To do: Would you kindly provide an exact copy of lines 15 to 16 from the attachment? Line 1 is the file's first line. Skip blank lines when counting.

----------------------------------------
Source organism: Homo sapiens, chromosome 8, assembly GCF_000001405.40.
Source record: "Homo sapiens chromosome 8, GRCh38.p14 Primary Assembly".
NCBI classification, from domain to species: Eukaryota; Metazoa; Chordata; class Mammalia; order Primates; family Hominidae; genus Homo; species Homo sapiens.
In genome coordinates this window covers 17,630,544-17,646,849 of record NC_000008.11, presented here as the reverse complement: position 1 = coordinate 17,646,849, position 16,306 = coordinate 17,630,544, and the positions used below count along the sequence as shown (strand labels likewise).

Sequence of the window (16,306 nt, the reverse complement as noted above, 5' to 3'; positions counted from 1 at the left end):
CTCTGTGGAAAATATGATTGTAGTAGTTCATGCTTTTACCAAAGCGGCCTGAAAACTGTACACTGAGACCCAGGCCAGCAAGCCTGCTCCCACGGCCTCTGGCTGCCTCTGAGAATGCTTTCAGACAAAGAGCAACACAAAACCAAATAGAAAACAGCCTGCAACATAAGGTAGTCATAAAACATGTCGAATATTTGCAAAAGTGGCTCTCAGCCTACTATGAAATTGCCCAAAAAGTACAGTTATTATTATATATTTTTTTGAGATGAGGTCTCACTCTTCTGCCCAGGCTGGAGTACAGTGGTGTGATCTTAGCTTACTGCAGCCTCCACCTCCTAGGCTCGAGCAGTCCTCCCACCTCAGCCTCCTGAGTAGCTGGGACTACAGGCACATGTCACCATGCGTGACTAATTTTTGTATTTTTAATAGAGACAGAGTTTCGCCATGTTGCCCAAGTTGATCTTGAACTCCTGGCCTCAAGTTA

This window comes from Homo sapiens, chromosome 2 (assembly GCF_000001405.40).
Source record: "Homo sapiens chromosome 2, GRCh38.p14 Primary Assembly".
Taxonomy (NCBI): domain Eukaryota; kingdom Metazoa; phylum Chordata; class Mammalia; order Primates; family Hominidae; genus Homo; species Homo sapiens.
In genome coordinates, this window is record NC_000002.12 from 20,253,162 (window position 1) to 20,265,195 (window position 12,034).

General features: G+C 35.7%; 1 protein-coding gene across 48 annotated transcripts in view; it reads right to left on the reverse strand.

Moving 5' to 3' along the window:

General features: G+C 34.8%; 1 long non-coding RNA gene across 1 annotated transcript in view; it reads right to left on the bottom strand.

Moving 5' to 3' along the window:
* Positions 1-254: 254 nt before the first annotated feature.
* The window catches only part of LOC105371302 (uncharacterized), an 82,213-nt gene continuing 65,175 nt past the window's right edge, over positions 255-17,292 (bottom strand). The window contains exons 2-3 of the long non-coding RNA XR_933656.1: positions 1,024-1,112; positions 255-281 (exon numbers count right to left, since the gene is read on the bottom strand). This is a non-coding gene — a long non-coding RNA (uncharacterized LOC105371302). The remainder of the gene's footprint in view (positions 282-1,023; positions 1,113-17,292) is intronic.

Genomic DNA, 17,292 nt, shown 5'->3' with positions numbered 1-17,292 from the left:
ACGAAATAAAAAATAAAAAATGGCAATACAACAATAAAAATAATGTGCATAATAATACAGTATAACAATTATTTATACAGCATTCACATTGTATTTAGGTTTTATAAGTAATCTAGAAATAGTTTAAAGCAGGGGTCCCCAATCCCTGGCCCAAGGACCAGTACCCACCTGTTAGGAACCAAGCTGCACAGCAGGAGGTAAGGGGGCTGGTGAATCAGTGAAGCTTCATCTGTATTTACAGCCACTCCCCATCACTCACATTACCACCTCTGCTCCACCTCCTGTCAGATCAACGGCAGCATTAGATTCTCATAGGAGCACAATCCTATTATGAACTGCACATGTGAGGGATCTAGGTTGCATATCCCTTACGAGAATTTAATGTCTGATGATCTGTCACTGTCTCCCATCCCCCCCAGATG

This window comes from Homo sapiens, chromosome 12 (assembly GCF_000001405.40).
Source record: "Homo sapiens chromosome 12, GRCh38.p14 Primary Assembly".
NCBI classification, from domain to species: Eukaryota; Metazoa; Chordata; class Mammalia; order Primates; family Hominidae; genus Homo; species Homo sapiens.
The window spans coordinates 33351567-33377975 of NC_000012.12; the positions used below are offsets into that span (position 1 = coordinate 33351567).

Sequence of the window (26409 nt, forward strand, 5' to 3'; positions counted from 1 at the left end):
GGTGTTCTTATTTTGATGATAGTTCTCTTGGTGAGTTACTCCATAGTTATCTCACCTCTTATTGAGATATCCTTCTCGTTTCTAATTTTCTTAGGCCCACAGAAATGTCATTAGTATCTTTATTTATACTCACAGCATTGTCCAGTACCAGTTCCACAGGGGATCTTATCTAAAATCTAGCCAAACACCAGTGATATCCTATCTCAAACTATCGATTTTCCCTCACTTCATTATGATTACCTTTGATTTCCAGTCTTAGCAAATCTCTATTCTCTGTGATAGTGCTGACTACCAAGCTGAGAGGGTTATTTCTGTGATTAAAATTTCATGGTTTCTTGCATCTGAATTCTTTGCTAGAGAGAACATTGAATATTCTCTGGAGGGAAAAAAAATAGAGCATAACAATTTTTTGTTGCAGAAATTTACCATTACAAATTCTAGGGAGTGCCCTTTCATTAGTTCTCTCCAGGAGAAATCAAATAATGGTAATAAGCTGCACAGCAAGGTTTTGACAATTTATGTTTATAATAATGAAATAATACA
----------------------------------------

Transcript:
* Positions 1-254: 254 nt before the first annotated feature.
* The window catches only part of LOC105371302 (uncharacterized), an 82,213-nt gene continuing 65,175 nt past the window's right edge, over positions 255-17,292 (bottom strand). The window contains exons 2-3 of the long non-coding RNA XR_933656.1: positions 1,024-1,112; positions 255-281 (exon numbers count right to left, since the gene is read on the bottom strand). This is a non-coding gene — a long non-coding RNA (uncharacterized LOC105371302). The remainder of the gene's footprint in view (positions 282-1,023; positions 1,113-17,292) is intronic.